SINGAPORE, March 13 (Reuters) - The dollar fell sharply on Monday on heightened expectations the Federal Reserve will take a less aggressive monetary path as authorities stepped in to limit the fallout from the sudden collapse of Silicon Valley Bank.
The U.S. government announced several measures early during the Asian trading day, saying all SVB customers will have access to their deposits starting on Monday.
The authorities also said depositors of New York's Signature Bank, which was closed Sunday by the New York state financial regulator, would be made whole at no loss to the taxpayer.
The Fed announced it would make additional funding available through a new Bank Term Funding Program, which would offer loans up to one year to depository institutions, backed by Treasuries and other assets these institutions hold.
The market turmoil from the SVB collapse led investors to speculate the Fed will no longer raise interest rates by a super-sized 50 basis points this month. Investor focus will now be on Tuesday's inflation data to gauge how hawkish the Fed is likely to be.
The dollar index , which measures the U.S. currency against six rivals, slipped 0.55% to near one-month lows of 103.67 after Goldman Sachs said it no longer expects the Fed to deliver a rate hike at its March 22 meeting. The index was last at 103.85.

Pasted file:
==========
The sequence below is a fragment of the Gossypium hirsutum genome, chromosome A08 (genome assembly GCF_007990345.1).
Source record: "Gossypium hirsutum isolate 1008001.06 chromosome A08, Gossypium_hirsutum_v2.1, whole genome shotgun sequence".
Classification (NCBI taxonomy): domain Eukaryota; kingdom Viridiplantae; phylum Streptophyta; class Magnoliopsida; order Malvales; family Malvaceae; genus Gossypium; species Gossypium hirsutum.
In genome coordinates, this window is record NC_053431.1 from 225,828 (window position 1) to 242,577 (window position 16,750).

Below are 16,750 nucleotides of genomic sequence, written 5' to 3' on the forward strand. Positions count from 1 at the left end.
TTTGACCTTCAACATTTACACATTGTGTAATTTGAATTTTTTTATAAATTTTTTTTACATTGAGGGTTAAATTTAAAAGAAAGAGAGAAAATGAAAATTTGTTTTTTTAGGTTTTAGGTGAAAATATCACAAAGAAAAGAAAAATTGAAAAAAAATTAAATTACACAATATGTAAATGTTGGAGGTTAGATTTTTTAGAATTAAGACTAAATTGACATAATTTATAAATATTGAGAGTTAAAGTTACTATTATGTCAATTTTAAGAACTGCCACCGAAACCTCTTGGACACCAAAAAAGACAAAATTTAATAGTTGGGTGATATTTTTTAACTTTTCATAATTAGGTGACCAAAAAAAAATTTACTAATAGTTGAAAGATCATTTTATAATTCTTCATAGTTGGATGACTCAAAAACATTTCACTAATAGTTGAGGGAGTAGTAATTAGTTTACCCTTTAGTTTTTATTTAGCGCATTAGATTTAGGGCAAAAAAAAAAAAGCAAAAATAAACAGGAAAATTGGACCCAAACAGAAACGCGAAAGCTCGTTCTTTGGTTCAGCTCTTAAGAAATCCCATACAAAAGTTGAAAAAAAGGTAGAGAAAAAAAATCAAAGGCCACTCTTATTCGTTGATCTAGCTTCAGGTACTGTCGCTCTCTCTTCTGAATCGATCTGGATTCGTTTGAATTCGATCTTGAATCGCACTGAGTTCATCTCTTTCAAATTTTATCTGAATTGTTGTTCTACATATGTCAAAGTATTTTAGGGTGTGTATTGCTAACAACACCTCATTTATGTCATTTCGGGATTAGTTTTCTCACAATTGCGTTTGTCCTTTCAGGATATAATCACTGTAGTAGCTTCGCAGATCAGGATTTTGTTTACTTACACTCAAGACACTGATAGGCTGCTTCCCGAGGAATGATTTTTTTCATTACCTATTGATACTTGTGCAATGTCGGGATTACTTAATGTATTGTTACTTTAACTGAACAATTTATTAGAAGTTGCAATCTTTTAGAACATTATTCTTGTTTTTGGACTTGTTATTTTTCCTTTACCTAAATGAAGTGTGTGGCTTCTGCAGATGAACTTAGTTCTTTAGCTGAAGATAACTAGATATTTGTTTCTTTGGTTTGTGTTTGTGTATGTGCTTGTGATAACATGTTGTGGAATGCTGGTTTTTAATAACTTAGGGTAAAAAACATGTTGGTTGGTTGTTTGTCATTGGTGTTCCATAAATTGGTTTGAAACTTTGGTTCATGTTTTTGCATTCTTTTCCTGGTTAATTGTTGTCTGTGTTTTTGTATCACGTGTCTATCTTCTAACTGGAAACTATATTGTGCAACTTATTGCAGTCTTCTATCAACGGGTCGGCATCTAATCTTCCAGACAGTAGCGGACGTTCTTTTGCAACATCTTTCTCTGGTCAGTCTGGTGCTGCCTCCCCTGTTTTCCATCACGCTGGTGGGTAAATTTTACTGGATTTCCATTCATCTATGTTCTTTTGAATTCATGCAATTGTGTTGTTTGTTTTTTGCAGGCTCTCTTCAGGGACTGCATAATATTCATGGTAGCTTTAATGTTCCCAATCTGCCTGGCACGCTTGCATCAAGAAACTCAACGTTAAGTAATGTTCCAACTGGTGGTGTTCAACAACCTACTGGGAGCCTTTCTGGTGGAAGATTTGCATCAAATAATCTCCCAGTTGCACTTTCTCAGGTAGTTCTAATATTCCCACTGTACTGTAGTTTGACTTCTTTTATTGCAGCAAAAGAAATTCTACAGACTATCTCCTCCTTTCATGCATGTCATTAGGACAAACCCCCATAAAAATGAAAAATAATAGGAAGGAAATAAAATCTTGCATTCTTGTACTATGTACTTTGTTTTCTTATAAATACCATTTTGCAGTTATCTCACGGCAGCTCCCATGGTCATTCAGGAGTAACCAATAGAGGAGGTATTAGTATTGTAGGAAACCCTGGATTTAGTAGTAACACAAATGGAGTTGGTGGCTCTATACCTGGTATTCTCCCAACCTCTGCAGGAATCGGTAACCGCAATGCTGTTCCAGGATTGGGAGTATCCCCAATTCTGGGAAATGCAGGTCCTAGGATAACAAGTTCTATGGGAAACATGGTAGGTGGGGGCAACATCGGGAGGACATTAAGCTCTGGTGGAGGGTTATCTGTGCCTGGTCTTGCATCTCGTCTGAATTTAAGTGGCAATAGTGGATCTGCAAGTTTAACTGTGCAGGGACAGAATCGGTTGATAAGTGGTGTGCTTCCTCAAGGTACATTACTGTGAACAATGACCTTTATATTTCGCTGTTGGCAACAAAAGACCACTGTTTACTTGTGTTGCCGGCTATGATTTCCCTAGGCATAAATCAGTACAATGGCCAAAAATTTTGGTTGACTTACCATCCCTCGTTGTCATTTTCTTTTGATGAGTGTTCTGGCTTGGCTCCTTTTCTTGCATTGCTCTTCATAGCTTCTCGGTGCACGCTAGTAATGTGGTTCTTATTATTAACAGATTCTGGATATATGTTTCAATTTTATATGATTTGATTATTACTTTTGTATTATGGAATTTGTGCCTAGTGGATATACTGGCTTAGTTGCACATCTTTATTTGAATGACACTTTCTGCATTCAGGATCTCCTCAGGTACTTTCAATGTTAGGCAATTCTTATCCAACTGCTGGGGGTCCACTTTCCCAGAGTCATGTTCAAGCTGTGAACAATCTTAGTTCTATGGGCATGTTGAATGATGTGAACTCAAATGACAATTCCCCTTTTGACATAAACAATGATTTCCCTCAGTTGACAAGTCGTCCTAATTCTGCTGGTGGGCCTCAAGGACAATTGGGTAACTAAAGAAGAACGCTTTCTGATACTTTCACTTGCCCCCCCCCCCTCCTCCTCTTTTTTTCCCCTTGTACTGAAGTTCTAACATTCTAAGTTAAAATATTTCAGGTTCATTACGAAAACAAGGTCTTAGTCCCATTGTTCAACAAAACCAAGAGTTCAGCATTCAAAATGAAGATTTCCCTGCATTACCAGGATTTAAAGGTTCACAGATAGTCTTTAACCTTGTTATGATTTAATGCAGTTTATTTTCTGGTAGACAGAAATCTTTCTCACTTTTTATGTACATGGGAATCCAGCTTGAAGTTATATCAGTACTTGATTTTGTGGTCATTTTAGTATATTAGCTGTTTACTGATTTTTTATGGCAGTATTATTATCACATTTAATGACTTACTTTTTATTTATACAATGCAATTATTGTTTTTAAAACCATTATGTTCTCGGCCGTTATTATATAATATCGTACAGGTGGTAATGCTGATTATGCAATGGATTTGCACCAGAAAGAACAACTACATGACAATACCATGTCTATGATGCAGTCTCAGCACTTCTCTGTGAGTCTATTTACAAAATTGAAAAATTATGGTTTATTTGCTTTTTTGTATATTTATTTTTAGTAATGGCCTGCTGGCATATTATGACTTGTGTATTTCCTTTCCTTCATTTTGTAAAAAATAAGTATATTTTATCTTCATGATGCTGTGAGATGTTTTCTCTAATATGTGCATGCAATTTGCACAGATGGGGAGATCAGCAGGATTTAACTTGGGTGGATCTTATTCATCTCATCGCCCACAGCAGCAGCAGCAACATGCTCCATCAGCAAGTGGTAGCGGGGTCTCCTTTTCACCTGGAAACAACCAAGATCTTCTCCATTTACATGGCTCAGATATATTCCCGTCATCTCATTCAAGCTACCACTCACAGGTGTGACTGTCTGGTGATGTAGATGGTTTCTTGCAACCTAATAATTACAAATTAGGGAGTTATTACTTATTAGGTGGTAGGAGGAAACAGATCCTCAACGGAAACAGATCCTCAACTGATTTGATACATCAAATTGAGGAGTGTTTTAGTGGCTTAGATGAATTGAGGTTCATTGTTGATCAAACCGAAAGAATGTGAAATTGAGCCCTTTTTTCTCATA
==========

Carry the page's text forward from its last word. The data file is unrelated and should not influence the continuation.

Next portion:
"From the perspective of the FOMC, their concern is still inflation and inflation has not really decelerated," said Carol Kong, currency strategist at Commonwealth Bank Of Australia, adding that Tuesday's CPI will continue to show that inflation remains persistently high.
"Given what's happened in the U.S. financial system, a 25 basis point hike is more likely than a 50 basis point hike."
The market is now pricing a nearly 18% chance of the Fed sticking to its current rate and an 82% chance of a 25 basis point hike. In contrast, the market was pricing a 70% chance of a 50 basis point hike before the SVB collapse.
"Terminal rate expectations should remain below the peaks reached during Powell's testimony last Tuesday, with a more cautious approach likely in the aftermath of this meltdown," said Karl Schamotta, chief market strategist at Corpay.
"The episode will contribute to higher levels of background volatility, with investors watching warily for other cracks to emerge as the Fed's policy tightening continues."
Meanwhile, the Japanese yen strengthened 0.61% versus the U.S. dollar to 134.18 per dollar, having touched a one-month high of 133.58 earlier in the session.
The euro was up 0.72% at $1.072, hovering near the one-month high of $1.0737 it scaled earlier. Sterling was last trading at $1.2114, up 0.71% on the day.
The Australian dollar surged 1.31% to $0.666, and was on track for its biggest one-day percentage jump since Jan. 6. The kiwi gained 1% at $0.620.
Bitcoin and other cryptocurrencies rallied, with bitcoin last 11.74% higher at $22,454.09. Ethereum , was last up 12.48% at $1,604.10.
The two-year U.S. Treasury yield, which typically moves in step with interest rate expectations, was down 14.9 basis points at 4.439%, its biggest three-day decline since Black Monday in 1987.
Reporting by Ankur Banerjee in Singapore; Editing by Stephen Coates and Jacqueline Wong